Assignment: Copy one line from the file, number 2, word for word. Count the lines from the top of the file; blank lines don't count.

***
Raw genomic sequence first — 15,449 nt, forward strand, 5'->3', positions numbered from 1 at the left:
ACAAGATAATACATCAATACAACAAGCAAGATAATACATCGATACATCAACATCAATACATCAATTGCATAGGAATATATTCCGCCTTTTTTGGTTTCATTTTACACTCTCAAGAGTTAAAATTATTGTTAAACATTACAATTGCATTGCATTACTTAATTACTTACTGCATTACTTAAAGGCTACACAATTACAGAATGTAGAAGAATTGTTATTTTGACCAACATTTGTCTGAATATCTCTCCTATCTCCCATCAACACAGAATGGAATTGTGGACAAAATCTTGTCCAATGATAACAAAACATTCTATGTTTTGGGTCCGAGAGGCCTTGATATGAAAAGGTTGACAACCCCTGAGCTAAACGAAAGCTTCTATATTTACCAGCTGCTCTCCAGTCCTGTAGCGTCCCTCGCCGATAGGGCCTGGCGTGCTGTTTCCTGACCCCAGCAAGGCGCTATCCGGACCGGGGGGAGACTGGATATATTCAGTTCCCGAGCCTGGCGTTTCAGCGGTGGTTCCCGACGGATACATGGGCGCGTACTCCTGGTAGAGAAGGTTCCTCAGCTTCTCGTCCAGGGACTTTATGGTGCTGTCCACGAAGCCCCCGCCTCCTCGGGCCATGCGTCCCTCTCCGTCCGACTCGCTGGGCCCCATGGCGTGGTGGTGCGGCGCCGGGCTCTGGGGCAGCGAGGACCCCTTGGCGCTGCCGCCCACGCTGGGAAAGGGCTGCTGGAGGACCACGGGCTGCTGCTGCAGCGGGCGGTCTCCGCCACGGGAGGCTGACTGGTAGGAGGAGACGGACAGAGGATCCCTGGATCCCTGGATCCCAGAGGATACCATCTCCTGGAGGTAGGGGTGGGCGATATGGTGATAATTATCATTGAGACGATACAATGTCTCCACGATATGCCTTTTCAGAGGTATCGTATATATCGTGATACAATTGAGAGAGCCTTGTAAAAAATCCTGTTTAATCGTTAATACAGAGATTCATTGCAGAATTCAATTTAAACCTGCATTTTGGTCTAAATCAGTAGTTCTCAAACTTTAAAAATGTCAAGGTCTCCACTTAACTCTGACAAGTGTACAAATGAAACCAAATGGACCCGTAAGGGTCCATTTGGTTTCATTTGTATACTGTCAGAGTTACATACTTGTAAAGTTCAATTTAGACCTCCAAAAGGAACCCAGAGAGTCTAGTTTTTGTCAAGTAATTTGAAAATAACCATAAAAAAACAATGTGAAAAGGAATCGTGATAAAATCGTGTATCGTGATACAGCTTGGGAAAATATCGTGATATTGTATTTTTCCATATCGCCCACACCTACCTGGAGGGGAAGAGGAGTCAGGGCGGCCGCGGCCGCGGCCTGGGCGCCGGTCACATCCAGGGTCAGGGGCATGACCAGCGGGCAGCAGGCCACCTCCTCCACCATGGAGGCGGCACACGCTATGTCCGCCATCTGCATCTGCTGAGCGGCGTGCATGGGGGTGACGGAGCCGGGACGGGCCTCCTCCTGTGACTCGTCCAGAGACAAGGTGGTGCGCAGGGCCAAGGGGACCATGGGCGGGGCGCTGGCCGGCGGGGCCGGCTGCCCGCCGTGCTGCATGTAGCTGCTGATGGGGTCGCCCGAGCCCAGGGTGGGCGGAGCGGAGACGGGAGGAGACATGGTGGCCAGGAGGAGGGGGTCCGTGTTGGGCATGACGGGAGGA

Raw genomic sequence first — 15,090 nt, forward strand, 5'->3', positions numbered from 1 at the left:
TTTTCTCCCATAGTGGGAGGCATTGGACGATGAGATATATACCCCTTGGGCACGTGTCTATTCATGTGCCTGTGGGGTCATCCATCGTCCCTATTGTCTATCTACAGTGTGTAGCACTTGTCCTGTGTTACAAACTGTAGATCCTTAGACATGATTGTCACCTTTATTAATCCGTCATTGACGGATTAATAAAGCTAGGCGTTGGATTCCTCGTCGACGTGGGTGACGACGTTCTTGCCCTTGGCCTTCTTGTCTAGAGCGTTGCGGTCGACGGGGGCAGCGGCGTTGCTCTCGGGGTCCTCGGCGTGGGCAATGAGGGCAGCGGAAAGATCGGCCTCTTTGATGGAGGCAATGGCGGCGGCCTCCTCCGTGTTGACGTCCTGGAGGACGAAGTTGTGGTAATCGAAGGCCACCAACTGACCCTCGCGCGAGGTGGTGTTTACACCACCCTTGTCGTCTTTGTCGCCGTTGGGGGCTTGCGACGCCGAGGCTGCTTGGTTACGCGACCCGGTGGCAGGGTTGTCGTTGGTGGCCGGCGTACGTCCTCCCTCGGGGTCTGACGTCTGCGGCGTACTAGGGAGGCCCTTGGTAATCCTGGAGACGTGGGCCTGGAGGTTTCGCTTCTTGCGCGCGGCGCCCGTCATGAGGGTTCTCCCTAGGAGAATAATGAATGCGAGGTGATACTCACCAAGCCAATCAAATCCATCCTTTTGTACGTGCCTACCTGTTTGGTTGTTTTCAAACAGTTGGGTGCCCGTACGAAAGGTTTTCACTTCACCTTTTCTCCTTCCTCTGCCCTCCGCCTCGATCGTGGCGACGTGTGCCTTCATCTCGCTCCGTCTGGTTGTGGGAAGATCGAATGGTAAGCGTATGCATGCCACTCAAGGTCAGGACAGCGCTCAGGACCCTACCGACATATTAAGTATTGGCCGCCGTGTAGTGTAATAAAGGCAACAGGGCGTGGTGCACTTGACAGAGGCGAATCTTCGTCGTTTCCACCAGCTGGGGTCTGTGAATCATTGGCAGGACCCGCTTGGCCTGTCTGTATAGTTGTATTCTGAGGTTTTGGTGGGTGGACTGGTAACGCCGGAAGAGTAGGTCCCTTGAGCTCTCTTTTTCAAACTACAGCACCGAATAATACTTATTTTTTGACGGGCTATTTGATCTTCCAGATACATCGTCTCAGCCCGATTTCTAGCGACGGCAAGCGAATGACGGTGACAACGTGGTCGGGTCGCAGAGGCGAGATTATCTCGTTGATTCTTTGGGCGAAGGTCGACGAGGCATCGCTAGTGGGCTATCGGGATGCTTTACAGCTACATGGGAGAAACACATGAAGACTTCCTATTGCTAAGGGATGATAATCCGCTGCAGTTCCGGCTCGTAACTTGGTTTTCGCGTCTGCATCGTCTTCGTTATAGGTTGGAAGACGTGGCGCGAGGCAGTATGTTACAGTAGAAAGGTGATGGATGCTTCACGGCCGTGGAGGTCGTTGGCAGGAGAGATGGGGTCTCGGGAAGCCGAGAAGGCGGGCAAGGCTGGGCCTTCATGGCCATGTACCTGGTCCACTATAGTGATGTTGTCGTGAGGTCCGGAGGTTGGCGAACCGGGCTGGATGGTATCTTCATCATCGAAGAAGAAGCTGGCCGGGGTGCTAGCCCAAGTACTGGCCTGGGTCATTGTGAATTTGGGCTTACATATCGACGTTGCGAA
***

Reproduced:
ACAAGATAATACATCAATACAACAAGCAAGATAATACATCGATACATCAACATCAATACATCAATTGCATAGGAATATATTCCGCCTTTTTTGGTTTCATTTTACACTCTCAAGAGTTAAAATTATTGTTAAACATTACAATTGCATTGCATTACTTAATTACTTACTGCATTACTTAAAGGCTACACAATTACAGAATGTAGAAGAATTGTTATTTTGACCAACATTTGTCTGAATATCTCTCCTATCTCCCATCAACACAGAATGGAATTGTGGACAAAATCTTGTCCAATGATAACAAAACATTCTATGTTTTGGGTCCGAGAGGCCTTGATATGAAAAGGTTGACAACCCCTGAGCTAAACGAAAGCTTCTATATTTACCAGCTGCTCTCCAGTCCTGTAGCGTCCCTCGCCGATAGGGCCTGGCGTGCTGTTTCCTGACCCCAGCAAGGCGCTATCCGGACCGGGGGGAGACTGGATATATTCAGTTCCCGAGCCTGGCGTTTCAGCGGTGGTTCCCGACGGATACATGGGCGCGTACTCCTGGTAGAGAAGGTTCCTCAGCTTCTCGTCCAGGGACTTTATGGTGCTGTCCACGAAGCCCCCGCCTCCTCGGGCCATGCGTCCCTCTCCGTCCGACTCGCTGGGCCCCATGGCGTGGTGGTGCGGCGCCGGGCTCTGGGGCAGCGAGGACCCCTTGGCGCTGCCGCCCACGCTGGGAAAGGGCTGCTGGAGGACCACGGGCTGCTGCTGCAGCGGGCGGTCTCCGCCACGGGAGGCTGACTGGTAGGAGGAGACGGACAGAGGATCCCTGGATCCCTGGATCCCAGAGGATACCATCTCCTGGAGGTAGGGGTGGGCGATATGGTGATAATTATCATTGAGACGATACAATGTCTCCACGATATGCCTTTTCAGAGGTATCGTATATATCGTGATACAATTGAGAGAGCCTTGTAAAAAATCCTGTTTAATCGTTAATACAGAGATTCATTGCAGAATTCAATTTAAACCTGCATTTTGGTCTAAATCAGTAGTTCTCAAACTTTAAAAATGTCAAGGTCTCCACTTAACTCTGACAAGTGTACAAATGAAACCAAATGGACCCGTAAGGGTCCATTTGGTTTCATTTGTATACTGTCAGAGTTACATACTTGTAAAGTTCAATTTAGACCTCCAAAAGGAACCCAGAGAGTCTAGTTTTTGTCAAGTAATTTGAAAATAACCATAAAAAAACAATGTGAAAAGGAATCGTGATAAAATCGTGTATCGTGATACAGCTTGGGAAAATATCGTGATATTGTATTTTTCCATATCGCCCACACCTACCTGGAGGGGAAGAGGAGTCAGGGCGGCCGCGGCCGCGGCCTGGGCGCCGGTCACATCCAGGGTCAGGGGCATGACCAGCGGGCAGCAGGCCACCTCCTCCACCATGGAGGCGGCACACGCTATGTCCGCCATCTGCATCTGCTGAGCGGCGTGCATGGGGGTGACGGAGCCGGGACGGGCCTCCTCCTGTGACTCGTCCAGAGACAAGGTGGTGCGCAGGGCCAAGGGGACCATGGGCGGGGCGCTGGCCGGCGGGGCCGGCTGCCCGCCGTGCTGCATGTAGCTGCTGATGGGGTCGCCCGAGCCCAGGGTGGGCGGAGCGGAGACGGGAGGAGACATGGTGGCCAGGAGGAGGGGGTCCGTGTTGGGCATGACGGGAGGA